Boomer Musings- Thanks for the Memories

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By J. Leslie Riseden

It has happened to all of us. You
are in a familiar setting, and see a
familiar face smiling across the
room. As that person approaches,
your mind “goes blank”, and for
some unknown reason, you just
cannot recall that person’s name. So,
you carry on a congenial conversation,
and hope that you’re not found
out. You also hope that a third party
doesn’t join the conversation,
requiring you to make introductions.
If you’re lucky, you have a
spouse or partner with whom you
have a long-standing secret code: “If
I don’t introduce you, it’s because I
don’t know his name. HELLLLLLP!”
At this point, your rescuer will
introduce himself, or – if he knows
the person’s name – will say something
like “Well, Walter
Schneckenberger, how in the world
are you?” I’m fortunate enough to
have such a co-conspirator, and I
have been saved from mortification
more times than I can count.
Memory is such a fickle thing, isn’t
it? I used to marvel at the fact that
my nonagenarian father had trouble
telling me what he had for lunch, but
could easily recall the name of his
own father’s supervisor from back in
the 1920s. Of course, this is attributable
to the phenomenon of “shortterm”
versus “long-term” memory
(and the fact that he had told the
story about his father’s supervisor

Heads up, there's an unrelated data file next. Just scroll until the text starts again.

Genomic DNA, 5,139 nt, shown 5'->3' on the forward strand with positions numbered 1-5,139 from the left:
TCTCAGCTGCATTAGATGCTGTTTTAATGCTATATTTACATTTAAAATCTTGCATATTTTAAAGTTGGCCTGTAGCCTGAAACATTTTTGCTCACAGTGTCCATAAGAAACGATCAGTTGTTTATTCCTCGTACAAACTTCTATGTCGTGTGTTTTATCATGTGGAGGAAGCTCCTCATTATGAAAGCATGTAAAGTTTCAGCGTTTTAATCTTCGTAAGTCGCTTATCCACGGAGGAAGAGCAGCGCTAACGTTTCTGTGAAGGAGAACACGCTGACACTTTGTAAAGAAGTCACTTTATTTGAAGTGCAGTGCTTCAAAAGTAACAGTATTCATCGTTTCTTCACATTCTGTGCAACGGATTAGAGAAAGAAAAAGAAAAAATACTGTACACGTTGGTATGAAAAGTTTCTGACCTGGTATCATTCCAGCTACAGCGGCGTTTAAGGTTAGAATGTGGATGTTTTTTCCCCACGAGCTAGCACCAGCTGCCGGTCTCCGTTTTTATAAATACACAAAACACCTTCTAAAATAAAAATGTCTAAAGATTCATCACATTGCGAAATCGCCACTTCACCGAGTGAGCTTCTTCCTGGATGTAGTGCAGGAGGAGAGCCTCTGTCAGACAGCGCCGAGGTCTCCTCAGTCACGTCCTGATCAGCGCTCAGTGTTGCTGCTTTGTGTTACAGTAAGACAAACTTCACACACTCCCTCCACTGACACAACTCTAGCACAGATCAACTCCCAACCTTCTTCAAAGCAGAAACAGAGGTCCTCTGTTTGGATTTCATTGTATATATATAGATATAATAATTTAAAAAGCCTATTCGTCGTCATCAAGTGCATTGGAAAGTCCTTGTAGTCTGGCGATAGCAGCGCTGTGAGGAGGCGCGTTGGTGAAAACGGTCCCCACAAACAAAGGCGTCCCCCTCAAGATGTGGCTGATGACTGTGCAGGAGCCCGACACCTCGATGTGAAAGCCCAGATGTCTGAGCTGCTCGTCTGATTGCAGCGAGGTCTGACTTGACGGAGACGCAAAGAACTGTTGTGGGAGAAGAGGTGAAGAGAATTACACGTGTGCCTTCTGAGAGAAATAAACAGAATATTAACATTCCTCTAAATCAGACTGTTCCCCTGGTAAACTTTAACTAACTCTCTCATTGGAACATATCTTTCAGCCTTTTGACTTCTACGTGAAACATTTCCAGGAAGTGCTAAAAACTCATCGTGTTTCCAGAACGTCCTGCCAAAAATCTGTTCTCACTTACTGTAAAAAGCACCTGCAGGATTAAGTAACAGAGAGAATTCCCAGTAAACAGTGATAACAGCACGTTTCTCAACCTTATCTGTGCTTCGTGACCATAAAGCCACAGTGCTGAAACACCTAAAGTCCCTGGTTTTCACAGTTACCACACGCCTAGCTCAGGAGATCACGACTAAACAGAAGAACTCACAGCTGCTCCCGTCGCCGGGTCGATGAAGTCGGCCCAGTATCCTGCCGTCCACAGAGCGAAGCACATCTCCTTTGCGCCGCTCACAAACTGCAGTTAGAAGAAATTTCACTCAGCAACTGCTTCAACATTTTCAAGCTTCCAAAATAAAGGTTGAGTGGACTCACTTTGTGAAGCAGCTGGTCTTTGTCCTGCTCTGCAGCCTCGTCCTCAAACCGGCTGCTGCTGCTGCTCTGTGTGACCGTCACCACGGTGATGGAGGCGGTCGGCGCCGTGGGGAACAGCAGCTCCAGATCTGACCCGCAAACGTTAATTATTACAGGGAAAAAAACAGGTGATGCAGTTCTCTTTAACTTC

innumerable times.)
Now well into my sixties, I find
there are tiny little things that I have
trouble remembering on command:
What do you call that flat gray
primer paint on vehicles? What is
the name of that decorative thing
that screws on the top of a lampshade?
Who was Carter’s Vice
President? Where in the world did I
put that little eyeglass repair kit?
Then, at some unexpected moment,
the answer will come to me as I’m
washing dishes or driving down the
highway: Bondo. Finial. Mondale.
And … nope, still don’t know where
the eyeglass repair kit is.
In many cases, this temporary
(and common) memory loss can be
expensive. How many times have I
come home with a gallon of laundry
detergent only to find that I already
picked one up a week ago? When I
moved into my father’s house, I was
amused to find that he had duplicates
– triplicates, even – of many
household items. A can opener, a
set of Allen wrenches, windshield
wiper fluid. I have come to realize,
now, that it’s probably because he
couldn’t find the first one – or forgot
he even had it – and just bought
another. A few months ago, I discovered
I actually had five packages
of egg noodles in the pantry,
because every time I went to the
grocery store, I didn’t recall that I
had picked up a package last time.
(Tonight’s special: Pasta Alfredo.
Again.)
I went through the junk drawer
three times before conceding definitively
that the eyeglass repair kit just
wasn’t there. (Why is it that we continue
looking for a misplaced item
in the same place?) I spent a whole
morning looking in every corner
and container for that kit. I knew it
had to be here somewhere. Never
found it. So, the next trip to the
store, I stood gazing at that devilish
display of last-minute items we are
forced to stare at while waiting in
line. Chapstick? Batteries? Hand
sanitizer? Nope, got all that. But I do
need an eyeglass repair kit. This
time, I’ll put it in a logical place,
where I’ll be sure to find it. I’ll stuff
it down in my glasses case. But, it
won’t fit. Something is blocking the
way. What is it? Oh. An eyeglass
repair kit. Two of them.

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